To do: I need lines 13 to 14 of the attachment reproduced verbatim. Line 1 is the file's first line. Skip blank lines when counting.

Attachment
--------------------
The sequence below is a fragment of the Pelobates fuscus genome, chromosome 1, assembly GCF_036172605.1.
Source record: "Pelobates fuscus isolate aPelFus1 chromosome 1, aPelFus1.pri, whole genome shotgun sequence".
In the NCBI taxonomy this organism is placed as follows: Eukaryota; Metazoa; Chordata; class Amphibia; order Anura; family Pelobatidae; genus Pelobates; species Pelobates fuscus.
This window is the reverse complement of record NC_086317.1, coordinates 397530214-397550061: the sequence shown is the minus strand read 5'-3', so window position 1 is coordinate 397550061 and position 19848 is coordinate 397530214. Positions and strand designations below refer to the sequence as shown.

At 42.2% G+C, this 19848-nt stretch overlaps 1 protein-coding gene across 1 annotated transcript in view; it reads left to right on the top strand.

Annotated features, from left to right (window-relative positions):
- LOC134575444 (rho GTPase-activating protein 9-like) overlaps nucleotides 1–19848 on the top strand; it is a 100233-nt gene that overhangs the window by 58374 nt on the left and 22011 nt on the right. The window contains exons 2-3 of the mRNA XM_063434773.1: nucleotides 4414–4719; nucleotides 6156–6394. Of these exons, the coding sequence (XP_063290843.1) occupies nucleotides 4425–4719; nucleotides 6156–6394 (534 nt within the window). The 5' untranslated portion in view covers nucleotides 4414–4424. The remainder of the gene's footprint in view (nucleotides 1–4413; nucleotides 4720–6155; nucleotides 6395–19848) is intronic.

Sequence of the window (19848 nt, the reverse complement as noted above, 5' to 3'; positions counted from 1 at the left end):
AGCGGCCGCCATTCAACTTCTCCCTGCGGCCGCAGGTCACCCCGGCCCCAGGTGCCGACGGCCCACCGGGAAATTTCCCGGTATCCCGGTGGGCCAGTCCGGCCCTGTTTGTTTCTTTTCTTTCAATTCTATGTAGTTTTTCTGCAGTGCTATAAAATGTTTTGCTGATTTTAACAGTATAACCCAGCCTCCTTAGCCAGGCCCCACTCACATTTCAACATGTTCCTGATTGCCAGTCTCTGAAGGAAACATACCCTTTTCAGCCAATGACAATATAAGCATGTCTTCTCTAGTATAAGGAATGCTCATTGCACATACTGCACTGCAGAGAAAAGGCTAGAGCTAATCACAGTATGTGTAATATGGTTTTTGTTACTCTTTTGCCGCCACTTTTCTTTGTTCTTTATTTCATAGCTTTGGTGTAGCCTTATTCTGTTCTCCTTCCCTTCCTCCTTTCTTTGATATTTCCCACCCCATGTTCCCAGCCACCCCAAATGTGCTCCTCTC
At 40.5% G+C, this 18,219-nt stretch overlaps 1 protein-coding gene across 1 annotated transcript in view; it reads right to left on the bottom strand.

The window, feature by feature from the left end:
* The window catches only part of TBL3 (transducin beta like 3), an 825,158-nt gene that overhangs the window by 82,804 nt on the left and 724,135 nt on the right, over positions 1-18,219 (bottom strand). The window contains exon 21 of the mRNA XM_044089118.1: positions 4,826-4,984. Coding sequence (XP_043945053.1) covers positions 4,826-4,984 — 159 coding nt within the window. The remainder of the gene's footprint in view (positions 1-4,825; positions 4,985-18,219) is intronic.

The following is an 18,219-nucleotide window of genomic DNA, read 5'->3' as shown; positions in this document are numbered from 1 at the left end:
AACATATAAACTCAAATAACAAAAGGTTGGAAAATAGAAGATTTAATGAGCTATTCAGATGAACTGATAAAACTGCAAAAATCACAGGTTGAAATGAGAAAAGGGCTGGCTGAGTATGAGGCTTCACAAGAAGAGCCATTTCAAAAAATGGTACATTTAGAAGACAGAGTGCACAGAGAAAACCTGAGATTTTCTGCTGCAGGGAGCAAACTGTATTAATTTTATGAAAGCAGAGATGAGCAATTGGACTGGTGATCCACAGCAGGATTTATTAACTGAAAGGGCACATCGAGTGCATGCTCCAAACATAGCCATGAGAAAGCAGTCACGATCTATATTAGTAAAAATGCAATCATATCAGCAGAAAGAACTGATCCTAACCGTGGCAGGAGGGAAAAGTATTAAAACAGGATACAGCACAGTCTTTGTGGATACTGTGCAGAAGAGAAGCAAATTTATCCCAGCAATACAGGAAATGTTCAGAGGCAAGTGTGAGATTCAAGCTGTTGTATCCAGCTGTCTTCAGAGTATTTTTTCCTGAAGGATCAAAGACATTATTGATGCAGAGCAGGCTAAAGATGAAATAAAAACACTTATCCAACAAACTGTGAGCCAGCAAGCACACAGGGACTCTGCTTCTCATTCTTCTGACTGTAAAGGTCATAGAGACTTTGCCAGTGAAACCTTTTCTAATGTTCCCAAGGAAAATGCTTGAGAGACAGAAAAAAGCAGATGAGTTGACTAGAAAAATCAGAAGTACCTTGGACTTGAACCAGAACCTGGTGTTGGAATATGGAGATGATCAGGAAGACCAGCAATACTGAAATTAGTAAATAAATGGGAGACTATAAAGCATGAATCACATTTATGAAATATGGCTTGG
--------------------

The following is an 18,219-nucleotide window of genomic DNA, read 5'->3' as shown; positions in this document are numbered from 1 at the left end:
AACATATAAACTCAAATAACAAAAGGTTGGAAAATAGAAGATTTAATGAGCTATTCAGATGAACTGATAAAACTGCAAAAATCACAGGTTGAAATGAGAAAAGGGCTGGCTGAGTATGAGGCTTCACAAGAAGAGCCATTTCAAAAAATGGTACATTTAGAAGACAGAGTGCACAGAGAAAACCTGAGATTTTCTGCTGCAGGGAGCAAACTGTATTAATTTTATGAAAGCAGAGATGAGCAATTGGACTGGTGATCCACAGCAGGATTTATTAACTGAAAGGGCACATCGAGTGCATGCTCCAAACATAGCCATGAGAAAGCAGTCACGATCTATATTAGTAAAAATGCAATCATATCAGCAGAAAGAACTGATCCTAACCGTGGCAGGAGGGAAAAGTATTAAAACAGGATACAGCACAGTCTTTGTGGATACTGTGCAGAAGAGAAGCAAATTTATCCCAGCAATACAGGAAATGTTCAGAGGCAAGTGTGAGATTCAAGCTGTTGTATCCAGCTGTCTTCAGAGTATTTTTTCCTGAAGGATCAAAGACATTATTGATGCAGAGCAGGCTAAAGATGAAATAAAAACACTTATCCAACAAACTGTGAGCCAGCAAGCACACAGGGACTCTGCTTCTCATTCTTCTGACTGTAAAGGTCATAGAGACTTTGCCAGTGAAACCTTTTCTAATGTTCCCAAGGAAAATGCTTGAGAGACAGAAAAAAGCAGATGAGTTGACTAGAAAAATCAGAAGTACCTTGGACTTGAACCAGAACCTGGTGTTGGAATATGGAGATGATCAGGAAGACCAGCAATACTGAAATTAGTAAATAAATGGGAGACTATAAAGCATGAATCACATTTATGAAATATGGCTTGG